At least one major UK company already faces a hard-hitting resolution aimed at making it more green. Amundi SA, Europe’s biggest fund manager with more than 1.6 trillion euros, and Jupiter Fund Management Plc are among investors in Barclays Plc planning to back a resolution in May asking the UK bank to halt loans to energy companies that aren’t aligned with the Paris Agreement on climate goals. The move is being coordinated by the non-profit group ShareAction.
The increased focus on the desire for money to do well socially as well as financially is a global phenomenon. Earlier this week, three of the world’s biggest pension funds — California State Teachers’ Retirement System, Japan’s Government Pension Fund and the UK’s university steward USS Investment Management — issued a joint statement applauding efforts to incorporate environmental, social and governance issues in portfolio construction. “Skeptics that continue to question the growing role of sustainability within the global investment community should realize that they are quickly becoming the minority,” the trio said.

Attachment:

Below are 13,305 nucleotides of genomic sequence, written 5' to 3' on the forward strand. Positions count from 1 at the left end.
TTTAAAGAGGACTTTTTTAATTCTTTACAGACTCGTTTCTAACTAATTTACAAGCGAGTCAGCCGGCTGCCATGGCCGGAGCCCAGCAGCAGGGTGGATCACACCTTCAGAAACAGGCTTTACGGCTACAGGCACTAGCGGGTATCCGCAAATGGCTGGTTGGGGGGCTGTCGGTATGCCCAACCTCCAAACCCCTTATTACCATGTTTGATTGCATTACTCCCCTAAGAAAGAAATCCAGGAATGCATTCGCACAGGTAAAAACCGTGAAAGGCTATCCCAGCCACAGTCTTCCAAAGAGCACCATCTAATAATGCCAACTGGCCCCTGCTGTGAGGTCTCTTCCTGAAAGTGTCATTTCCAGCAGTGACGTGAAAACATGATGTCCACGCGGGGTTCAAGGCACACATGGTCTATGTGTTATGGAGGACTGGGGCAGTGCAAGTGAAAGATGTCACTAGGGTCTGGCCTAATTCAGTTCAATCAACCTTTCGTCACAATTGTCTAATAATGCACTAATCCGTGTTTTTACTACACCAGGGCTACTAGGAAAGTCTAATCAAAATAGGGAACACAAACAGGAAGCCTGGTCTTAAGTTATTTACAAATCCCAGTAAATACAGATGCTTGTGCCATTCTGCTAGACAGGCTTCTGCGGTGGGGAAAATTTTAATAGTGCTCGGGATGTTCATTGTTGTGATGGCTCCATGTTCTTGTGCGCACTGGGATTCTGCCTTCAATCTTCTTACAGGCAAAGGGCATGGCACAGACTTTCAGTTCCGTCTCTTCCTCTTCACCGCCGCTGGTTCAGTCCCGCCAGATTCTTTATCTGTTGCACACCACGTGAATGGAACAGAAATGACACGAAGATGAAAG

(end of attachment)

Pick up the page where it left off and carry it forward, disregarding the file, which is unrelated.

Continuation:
Adding to the drumbeat, Norway’s sovereign wealth fund, the world’s biggest with about $1.1 trillion in assets, said earlier this week it wants the companies it invests in “to go from words to numbers in their sustainability reporting.” For companies it deems to be falling short, it will consider backing what it called “a well-founded shareholder proposal calling for reasonable disclosure.”
This shift in attitudes isn’t because investors have signed up to the Extinction Rebellion movement and started worshiping teen climate icon Greta Thunberg. It’s because the fund management community has come round to the view that what’s happening to the environment poses a clear and present danger to the long-term viability of many of the companies it invests in. It’s a capitalist response to a financial threat.